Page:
The universe of initial public offerings is seemingly simple: about 2,400 tech companies since 1980, compiled by Jay Ritter, a professor of finance at the University of Florida.

As a first step, Amanda charted the companies by I.P.O. date (x-axis) and value at I.P.O. (y-axis), colored them by their 3-year return. (The key’s not included in her sketch, but for these purposes, know that red is bad and green is good.)


This chart’s not bad (even if, like me, you have low standards), but it doesn’t say much other than that there was a dot-com boom, that most of those companies didn’t do so well, and that Facebook is worth a ton of money.

Next, a plot of 3-year return by I.P.O. date:


Trying to add in more nuance to this picture, shading the companies by the companies’ price-to-sales ratio at I.P.O. and including Facebook in a random position just for size:


But rather than bringing clarity, it just sort of looked chaotic, even to the seasoned chart freaks of 620 8th Avenue. So she tried another form: a histogram of 3-year returns, colored by I.P.O. date:


Or the same chart but piled into three time periods (not that anyone asked me, but I really like this one):


By the way, even the queen bee of statistical charting screws up that chart the first time (be conservative with your “cex” values, folks):


Another idea, vaguely reminiscent of the balloons from “Up,” is sales vs. market cap at I.P.O. colored by year. I won’t lie, I don’t get this one:


Going back to time series, which many readers are more accustomed to reading and understanding, Amanda focused on one thing that always gets talked about with IPOs: almost all of the companies have a bump in market cap after their first day of trading. So she charted the “trails” of companies over their first day on the market (a log scale makes percentage changes look the same):


The trails felt promising, so she pursued them with sales, too. (Along with some screw-ups.) Again, full transparency here, I don’t get this one either, but since there are some screw-ups in there I think we’re safe:


At this point, there were a lot of charts made, but no clear answers about form or the best things to show. Matt Ericson, eyeing the looming deadlines, looked through Amanda’s analysis and offered a compromise of sorts, related to the histogram she had generated earlier, and suggested a slightly different form:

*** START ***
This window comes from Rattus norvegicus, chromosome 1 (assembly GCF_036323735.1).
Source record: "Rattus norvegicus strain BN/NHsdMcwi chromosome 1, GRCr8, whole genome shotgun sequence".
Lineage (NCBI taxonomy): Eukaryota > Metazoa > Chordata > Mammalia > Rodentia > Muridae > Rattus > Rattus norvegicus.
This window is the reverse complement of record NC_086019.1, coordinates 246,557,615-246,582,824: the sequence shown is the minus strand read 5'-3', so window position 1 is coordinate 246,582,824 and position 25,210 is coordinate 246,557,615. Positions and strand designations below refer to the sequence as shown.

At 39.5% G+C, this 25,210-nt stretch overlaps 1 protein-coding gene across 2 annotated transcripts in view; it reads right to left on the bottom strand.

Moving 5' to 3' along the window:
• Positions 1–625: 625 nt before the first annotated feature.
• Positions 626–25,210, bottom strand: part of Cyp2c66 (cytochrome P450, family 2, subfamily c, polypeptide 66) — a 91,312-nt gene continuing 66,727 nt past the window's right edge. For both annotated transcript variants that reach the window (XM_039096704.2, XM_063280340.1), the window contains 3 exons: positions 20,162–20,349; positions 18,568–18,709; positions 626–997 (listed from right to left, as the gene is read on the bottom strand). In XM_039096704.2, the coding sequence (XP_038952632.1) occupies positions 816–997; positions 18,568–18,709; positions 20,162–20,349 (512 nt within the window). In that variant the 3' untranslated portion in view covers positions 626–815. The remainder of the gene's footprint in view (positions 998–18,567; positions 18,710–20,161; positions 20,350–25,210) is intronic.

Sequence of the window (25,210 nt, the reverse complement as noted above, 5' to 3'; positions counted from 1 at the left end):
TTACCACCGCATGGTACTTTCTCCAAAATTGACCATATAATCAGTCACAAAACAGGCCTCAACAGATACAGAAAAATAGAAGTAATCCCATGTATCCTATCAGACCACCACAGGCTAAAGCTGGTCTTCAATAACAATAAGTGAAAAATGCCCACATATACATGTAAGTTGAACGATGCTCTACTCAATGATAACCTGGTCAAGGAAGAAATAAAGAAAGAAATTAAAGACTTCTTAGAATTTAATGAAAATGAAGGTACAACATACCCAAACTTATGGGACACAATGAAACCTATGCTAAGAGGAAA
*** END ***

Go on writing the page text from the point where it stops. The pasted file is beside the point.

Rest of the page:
Which turned into this:


And, ultimately, into this:


If you’ve seen the web version, though, you know it doesn’t look like this. [Amanda thinks print graphics can be smarter than web graphics.] For one, the browser window doesn’t give us this kind of space. But the medium itself plays a part too. Online, if you’re not engaged in 10 seconds, you’re not going to stay on the page, so they needed to keep it fun. For that, Amanda and Matt got some help from three (pretty badass) colleagues: Jeremy Ashkenas, Matt Bloch and Shan Carter. Together, they made an interactive chart that stepped through a handful of the steps above, slowly explaining the dataset, with each step building on the last:

Last chart

A couple major design processes are at work in this piece. First, sketching with data is massively important. Only by looking at the data in multiple forms, from different angles, did this group of visual journalists really peel back what was most interesting about it. Here, we saw histograms, crazy arrow charts, bubble charts, time series and others – all shaded with different variables. All but one, more or less, got cut.

Second, and related, is that you go with the chart you have when the deadline comes – or that you’re only as good as the last chart you threw away. (Her words, not mine.)

To be quite honest, Amanda wasn’t thrilled with her graphics that went in the paper and online. (She is always searching for The Perfect Form, whether or not it’s there.) If the I.P.O. were delayed another week, there would be another dozen charts in the trash can and maybe something else would be the last good chart. But you go to print with the charts you have, not the charts you want. So, you know, make a lot of them.